Vet is coming tomorrow, but wanted to ask so my mind can be occupied until the vet gets out.
Walked my horse out of his pen, walkd him up to the barn with my trainer and my visiting mother. We all watched him walk up, my trainer and I scraped the mud off of him. I went to clean his feet out, noticed he acted a bit weird. Went to clean his hind left and he did a weirs little goo and shuffle. I immediately knew something was off, so I untied him and walked him off and from the first step his was dead lame.
Hind right. He was nearly 3 legged lame, but the ONLY thing that he reacted to was the outside of his right hind hoof being tapped with the hoof pick. He is pointing it and keeping it off the ground, no weight bearing, when he walks he puts the weight on the inside of that hoof.
No heat at all, no punctures/exterior injury visible.
What would cause this sudden onset of such severe lameness? He walked completely normally into the barn and has never taken a lame step in the year ive had him :/ trainer thinks abscess, vet is coming tomorrow. Any ideas??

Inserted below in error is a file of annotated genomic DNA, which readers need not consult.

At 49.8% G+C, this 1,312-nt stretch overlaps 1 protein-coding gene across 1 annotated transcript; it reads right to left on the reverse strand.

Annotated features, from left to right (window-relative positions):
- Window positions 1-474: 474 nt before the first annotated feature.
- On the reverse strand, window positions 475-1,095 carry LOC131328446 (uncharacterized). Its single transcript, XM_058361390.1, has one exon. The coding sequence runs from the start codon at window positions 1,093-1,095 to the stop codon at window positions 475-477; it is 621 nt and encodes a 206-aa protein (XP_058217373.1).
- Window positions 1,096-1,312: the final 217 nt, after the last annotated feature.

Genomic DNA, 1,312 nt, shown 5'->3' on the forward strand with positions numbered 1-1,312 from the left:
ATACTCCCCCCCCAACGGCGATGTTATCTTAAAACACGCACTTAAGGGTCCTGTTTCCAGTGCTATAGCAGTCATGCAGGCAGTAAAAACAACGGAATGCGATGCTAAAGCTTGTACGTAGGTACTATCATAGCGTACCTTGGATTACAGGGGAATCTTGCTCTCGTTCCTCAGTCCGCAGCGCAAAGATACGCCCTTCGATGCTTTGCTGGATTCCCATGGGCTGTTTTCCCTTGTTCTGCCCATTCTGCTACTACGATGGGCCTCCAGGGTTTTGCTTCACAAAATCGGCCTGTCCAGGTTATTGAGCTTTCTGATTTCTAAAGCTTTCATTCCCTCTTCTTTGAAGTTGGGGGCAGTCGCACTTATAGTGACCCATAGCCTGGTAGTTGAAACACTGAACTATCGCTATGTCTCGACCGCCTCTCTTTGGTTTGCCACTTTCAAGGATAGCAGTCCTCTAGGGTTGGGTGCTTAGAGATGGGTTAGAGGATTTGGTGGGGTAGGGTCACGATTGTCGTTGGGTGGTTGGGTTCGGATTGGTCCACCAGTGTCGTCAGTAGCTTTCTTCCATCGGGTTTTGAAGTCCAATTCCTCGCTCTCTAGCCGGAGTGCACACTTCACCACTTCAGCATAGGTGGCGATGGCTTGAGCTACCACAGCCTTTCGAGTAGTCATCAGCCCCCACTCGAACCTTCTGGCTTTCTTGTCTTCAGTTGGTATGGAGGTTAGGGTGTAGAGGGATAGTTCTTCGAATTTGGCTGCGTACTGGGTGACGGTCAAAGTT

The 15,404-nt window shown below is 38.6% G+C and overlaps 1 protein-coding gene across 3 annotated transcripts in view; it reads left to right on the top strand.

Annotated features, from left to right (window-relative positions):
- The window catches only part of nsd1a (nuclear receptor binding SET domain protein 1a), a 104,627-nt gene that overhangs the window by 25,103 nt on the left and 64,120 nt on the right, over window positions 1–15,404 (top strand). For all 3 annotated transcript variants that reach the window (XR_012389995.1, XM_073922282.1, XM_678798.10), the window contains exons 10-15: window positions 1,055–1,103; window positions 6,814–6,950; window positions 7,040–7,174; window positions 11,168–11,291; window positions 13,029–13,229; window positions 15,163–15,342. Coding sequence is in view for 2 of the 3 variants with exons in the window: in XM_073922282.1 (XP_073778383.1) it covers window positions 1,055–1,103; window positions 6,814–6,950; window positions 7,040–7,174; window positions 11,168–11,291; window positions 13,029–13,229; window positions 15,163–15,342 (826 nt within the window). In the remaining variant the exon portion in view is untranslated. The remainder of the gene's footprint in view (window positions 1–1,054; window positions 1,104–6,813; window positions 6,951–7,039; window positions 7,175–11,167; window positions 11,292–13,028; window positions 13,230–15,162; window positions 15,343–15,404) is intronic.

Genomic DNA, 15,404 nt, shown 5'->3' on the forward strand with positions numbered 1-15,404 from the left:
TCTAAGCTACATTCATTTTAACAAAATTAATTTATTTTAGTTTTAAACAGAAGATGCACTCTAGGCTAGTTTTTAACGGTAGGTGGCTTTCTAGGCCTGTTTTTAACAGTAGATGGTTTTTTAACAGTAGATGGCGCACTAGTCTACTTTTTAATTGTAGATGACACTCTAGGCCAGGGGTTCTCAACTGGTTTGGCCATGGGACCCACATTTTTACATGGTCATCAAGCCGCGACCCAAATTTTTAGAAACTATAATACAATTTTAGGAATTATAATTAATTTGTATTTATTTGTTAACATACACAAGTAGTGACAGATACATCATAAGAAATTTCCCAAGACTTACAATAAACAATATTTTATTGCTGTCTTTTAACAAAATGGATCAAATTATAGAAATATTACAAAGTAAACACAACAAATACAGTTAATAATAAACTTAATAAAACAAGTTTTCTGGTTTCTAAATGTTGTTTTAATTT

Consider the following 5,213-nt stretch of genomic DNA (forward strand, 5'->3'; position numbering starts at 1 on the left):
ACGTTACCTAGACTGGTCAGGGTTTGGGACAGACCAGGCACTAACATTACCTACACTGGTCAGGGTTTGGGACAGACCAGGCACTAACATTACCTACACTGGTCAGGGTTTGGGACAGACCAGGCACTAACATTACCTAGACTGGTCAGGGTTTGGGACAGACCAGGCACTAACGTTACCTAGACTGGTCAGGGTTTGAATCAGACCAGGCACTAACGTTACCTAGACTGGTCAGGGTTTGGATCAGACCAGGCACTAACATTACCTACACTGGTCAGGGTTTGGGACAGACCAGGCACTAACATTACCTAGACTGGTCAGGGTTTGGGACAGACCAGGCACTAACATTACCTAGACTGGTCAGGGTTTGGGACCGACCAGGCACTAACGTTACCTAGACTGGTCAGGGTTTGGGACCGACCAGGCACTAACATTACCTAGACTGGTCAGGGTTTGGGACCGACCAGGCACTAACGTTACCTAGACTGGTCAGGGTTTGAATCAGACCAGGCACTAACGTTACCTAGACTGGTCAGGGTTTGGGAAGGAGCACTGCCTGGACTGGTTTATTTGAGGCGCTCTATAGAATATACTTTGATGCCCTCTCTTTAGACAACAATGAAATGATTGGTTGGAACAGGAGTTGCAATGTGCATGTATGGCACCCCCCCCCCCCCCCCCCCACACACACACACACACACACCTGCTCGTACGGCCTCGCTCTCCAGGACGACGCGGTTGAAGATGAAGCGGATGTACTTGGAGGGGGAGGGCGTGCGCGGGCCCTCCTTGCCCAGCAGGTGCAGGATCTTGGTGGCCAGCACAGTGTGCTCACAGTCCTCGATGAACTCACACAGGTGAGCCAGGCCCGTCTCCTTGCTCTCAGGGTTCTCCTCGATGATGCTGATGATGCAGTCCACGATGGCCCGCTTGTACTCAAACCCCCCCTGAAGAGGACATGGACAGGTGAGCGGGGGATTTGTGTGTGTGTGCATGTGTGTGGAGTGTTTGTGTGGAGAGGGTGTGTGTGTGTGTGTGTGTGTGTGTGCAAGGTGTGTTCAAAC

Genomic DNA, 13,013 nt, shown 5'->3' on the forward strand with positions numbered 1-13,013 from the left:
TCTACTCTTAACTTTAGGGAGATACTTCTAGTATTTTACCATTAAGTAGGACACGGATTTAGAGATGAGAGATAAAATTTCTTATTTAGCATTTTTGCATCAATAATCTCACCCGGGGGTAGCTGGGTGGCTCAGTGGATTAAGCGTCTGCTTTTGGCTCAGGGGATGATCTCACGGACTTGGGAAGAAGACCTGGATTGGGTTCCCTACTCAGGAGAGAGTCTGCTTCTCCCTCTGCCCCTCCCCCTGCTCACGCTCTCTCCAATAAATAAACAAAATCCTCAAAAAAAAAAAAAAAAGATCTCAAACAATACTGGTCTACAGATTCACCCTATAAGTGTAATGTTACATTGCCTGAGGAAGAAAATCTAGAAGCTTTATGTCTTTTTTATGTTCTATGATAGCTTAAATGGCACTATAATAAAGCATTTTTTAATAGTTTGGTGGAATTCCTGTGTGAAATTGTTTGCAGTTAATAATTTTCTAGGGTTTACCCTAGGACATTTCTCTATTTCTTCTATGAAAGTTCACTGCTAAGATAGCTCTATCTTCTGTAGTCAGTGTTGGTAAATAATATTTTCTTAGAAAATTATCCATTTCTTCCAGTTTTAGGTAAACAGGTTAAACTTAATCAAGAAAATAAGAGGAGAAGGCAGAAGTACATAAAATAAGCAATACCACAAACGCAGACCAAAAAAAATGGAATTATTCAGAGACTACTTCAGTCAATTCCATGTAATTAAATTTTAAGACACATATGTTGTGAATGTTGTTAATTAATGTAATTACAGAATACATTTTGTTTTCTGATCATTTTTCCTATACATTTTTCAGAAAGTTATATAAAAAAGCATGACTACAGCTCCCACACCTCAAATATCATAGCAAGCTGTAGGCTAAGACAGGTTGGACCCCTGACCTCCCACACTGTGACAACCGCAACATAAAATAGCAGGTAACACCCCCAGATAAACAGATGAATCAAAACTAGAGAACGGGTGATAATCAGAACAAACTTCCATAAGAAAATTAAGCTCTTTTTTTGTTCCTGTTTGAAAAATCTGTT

In my experience there are only two things that cause sudden, severe, three legged lameness. Abscess and fracture. Generally fracture is accompanied by heat and swelling so absent of that you are most likely looking at abscess. Jingles!
I just got my guy over one last month, with 20-minute hot water epsom salt soaks, Animalintex wrap with Thermacare pad on top, and epsom salt poultice at the coronet, all covered in Vetrap and then a Cavallo boot since my guy is barefoot.
My boy was never 3-legged, but he was visibly lame at the walk and, like yours, had no heat or swelling until a few days later when he had just a tiny bit of fill in the lower leg. It took about 10 days for the abscess to come out the coronet band, and he was still a little sore for a few days afterwards, but he's fine now.
Oh, and some people might frown on herbal/homeopathic stuff, but I gave my guy arnica montana for any possible bruising, plus Jiaogulan in order to increase circulation to the hooves and help the abscess resolve faster. I found out about it on Dr. Kellon's Equine Cushings/IR group on Yahoo--a lot of people on that board use it in place of bute for their foundered horses. It's an adaptogen and vasodilator.